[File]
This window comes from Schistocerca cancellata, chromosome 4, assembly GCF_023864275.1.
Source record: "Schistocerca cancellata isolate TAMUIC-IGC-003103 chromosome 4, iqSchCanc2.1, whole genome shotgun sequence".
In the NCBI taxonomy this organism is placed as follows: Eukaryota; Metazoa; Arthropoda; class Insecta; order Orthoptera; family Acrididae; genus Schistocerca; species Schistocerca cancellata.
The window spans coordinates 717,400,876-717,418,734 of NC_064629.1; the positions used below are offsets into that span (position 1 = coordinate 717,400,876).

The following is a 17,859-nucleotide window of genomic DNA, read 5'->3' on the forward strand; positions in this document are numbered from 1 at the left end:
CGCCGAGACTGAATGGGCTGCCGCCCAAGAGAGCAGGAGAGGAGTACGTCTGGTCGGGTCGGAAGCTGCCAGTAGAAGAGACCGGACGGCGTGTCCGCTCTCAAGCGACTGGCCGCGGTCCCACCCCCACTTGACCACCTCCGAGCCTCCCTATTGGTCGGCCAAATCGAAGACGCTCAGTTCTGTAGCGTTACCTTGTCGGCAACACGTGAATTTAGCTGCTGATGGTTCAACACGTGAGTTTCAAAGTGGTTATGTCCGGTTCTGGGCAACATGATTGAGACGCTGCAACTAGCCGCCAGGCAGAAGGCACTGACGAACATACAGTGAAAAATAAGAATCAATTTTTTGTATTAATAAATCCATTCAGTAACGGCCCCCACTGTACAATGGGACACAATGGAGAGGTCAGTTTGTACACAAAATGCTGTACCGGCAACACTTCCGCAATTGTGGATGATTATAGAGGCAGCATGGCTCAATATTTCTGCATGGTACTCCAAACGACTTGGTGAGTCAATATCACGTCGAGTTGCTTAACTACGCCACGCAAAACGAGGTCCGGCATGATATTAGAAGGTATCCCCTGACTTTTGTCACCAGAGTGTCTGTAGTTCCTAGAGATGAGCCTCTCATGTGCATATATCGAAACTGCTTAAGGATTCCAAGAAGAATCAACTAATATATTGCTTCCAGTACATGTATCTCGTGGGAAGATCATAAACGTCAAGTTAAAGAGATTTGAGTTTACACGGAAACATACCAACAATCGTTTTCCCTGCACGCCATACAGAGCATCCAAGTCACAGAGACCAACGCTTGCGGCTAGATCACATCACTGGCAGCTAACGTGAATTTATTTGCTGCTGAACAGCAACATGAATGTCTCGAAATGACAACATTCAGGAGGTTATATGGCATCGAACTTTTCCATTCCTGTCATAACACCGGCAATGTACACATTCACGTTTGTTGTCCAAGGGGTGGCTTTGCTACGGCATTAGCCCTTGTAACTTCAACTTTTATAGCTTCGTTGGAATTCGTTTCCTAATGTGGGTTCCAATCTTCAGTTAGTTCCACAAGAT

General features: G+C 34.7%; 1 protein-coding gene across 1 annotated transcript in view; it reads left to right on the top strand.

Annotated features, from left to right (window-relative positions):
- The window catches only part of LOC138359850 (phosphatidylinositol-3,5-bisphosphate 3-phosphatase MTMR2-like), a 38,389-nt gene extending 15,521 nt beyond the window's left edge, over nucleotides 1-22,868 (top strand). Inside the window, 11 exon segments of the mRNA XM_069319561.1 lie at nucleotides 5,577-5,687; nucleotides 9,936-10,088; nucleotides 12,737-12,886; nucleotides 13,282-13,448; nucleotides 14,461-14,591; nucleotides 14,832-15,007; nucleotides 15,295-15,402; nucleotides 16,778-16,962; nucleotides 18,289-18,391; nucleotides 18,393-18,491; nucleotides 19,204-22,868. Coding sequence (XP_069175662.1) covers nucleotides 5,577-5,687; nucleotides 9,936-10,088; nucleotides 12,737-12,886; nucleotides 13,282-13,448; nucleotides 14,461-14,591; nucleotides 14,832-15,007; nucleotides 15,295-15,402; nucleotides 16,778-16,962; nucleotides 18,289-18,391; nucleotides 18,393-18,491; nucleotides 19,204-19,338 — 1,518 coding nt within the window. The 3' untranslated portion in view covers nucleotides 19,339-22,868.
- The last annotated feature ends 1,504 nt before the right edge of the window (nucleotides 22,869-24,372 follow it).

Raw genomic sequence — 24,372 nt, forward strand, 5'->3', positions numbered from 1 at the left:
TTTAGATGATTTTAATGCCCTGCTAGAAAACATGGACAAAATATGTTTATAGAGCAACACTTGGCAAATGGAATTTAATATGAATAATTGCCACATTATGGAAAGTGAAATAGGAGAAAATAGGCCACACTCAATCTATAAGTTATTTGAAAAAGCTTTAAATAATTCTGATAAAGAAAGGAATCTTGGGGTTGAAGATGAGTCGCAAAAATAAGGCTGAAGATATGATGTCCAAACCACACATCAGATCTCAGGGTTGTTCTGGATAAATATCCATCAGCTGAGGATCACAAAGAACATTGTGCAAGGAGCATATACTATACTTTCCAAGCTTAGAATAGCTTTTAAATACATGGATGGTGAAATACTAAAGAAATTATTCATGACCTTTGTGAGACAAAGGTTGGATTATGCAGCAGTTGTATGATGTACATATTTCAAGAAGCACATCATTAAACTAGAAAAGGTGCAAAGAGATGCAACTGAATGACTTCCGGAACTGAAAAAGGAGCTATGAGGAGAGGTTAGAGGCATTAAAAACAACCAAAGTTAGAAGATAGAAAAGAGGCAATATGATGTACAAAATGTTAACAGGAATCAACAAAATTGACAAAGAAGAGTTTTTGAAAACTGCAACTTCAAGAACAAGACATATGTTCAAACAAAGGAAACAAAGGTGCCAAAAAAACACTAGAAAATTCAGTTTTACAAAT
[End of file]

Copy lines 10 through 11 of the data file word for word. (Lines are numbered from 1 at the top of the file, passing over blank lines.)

- The last annotated feature ends 1,504 nt before the right edge of the window (nucleotides 22,869-24,372 follow it).

Raw genomic sequence — 24,372 nt, forward strand, 5'->3', positions numbered from 1 at the left: